Is light alcohol intake harmful to health? Research makes a shocking discovery

Anyone who had experienced a previous cardiovascular event were excluded from the analysis, as were those who had previously drunk alcohol or those who had not completed information on alcohol intake. & nbsp | & nbsp Image source: & nbspiStock Images

the main points

  • Academics from ARU examined hospitalizations related to cardiovascular events among more than 350,000 UK residents aged 40 to 69 years from data obtained from the UK Biobank study.
  • The sample included 333,259 people who drank alcohol.
  • Participants were asked about their total weekly alcohol intake and their intake of certain types of alcohol, including beer, wine, and spirits.

Cambridge: Is drinking a little alcohol bad for health, contrary to popular beliefs? An Anglia Ruskin University (ARU) study has made some shocking discoveries about the same.

According to research published in Clinical Nutrition, drinking less than the UK’s recommended limit of 14 units of alcohol per week can still increase the risk of cardiovascular diseases such as cardiovascular disease.

Academics from ARU examined hospitalizations related to cardiovascular events among more than 350,000 UK residents aged 40 to 69 years from data obtained from the UK Biobank study.

The sample included 333,259 people who drank alcohol. Participants were asked about their total weekly alcohol intake and their intake of certain types of alcohol, including beer, wine, and spirits. These participants were followed for approximately seven years, during which all incidents in which patients were hospitalized with cardiovascular events were recorded.

Anyone who had experienced a previous cardiovascular event was excluded from the analysis, such as those who had previously drunk alcohol or those who had not completed information on alcohol intake.

The analysis found that for those participants who drank less than 14 units of alcohol per week – the limit recommended by UK chief medical officials – each additional 1.5 liters of beer 4 per cent (alcohol by volume) was associated with an increased risk of cardiovascular disease. blood pressure by 23 percent.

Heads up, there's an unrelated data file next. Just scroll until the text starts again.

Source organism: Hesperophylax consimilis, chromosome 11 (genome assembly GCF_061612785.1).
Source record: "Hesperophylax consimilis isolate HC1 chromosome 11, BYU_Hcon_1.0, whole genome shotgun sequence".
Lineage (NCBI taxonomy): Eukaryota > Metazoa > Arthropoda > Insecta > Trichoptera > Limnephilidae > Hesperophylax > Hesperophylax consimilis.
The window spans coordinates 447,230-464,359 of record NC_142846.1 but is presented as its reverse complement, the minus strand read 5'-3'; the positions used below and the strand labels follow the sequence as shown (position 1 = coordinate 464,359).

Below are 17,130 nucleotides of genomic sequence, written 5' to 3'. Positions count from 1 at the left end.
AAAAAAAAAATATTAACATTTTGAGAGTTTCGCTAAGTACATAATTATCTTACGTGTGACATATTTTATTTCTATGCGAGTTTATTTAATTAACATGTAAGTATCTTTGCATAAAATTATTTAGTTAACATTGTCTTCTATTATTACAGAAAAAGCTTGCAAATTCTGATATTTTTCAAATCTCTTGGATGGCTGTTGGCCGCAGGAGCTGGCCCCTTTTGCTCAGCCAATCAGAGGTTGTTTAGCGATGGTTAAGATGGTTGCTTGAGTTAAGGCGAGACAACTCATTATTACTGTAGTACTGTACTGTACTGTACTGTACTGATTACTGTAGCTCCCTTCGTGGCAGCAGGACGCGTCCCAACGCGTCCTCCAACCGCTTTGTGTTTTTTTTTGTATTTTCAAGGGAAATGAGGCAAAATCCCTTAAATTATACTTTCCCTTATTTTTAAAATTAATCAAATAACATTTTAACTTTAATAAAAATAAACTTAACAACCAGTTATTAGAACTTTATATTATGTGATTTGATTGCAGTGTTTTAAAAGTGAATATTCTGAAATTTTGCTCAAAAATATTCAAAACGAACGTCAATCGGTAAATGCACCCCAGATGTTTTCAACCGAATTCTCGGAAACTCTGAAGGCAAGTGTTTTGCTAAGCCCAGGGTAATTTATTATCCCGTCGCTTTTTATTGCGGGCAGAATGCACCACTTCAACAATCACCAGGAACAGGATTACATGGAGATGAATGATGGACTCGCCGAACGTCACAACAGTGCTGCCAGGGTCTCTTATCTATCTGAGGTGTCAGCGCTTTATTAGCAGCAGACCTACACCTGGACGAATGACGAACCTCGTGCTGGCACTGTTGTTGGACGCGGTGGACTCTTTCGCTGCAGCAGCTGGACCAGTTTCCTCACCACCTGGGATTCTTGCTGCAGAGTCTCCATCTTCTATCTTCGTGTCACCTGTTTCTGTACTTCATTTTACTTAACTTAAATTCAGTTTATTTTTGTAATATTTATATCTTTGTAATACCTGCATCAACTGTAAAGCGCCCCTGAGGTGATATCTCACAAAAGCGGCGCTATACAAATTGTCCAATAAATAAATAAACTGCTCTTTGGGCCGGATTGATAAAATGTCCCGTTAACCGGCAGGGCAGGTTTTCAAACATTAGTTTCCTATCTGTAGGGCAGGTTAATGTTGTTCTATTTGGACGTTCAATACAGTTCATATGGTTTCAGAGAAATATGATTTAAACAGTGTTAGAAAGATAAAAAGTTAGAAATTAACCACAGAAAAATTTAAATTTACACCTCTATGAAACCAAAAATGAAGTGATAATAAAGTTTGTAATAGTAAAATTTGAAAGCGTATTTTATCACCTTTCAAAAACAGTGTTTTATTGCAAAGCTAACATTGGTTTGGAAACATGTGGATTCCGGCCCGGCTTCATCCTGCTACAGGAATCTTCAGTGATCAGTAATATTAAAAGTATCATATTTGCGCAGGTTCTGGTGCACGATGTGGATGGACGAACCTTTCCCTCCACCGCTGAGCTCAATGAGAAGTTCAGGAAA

The authors argued that biases in current epidemiological evidence led to widespread acceptance of a “J-shaped curve” that incorrectly indicates that low to moderate alcohol consumption can be beneficial for cardiovascular health.

These biases included using non-drinkers as a reference group when many do not drink for reasons of poor health, grouping all beverage types when determining alcohol intake in the study group, and including the significantly lower risk of coronary artery disease among wine drinkers, potentially skews cardiac risk The total vasculature of the drink.

Lead author Dr. Rudolf Schütte, course leader in the BMS Honors program and associate professor at ARU, said:

“The so-called J-curve of the relationship between cardiovascular disease and alcohol consumption indicating health benefits from low to moderate alcohol consumption is the biggest myth since we’ve been told that smoking is good for us.”

“Among drinkers of beer, cider, and spirits in particular, even those who consume less than 14 units per week have an increased risk of ending up in the hospital with a cardiovascular event involving the heart or blood vessels. While we hear a lot about heavy drinking, the risk is lower. coronary artery disease, our data show that the risk of other cardiovascular diseases is not reduced.”

He went on to say, “Bases embedded in the epidemiological evidence mask or reduce the risks associated with alcohol consumption. When these biases are taken into account, the adverse effects of low-level alcohol consumption are revealed.”

It concluded, “Avoiding these biases in future research would alleviate current confusion and hopefully lead to a strengthening of the guidelines, while reducing the current alcohol guidance.”

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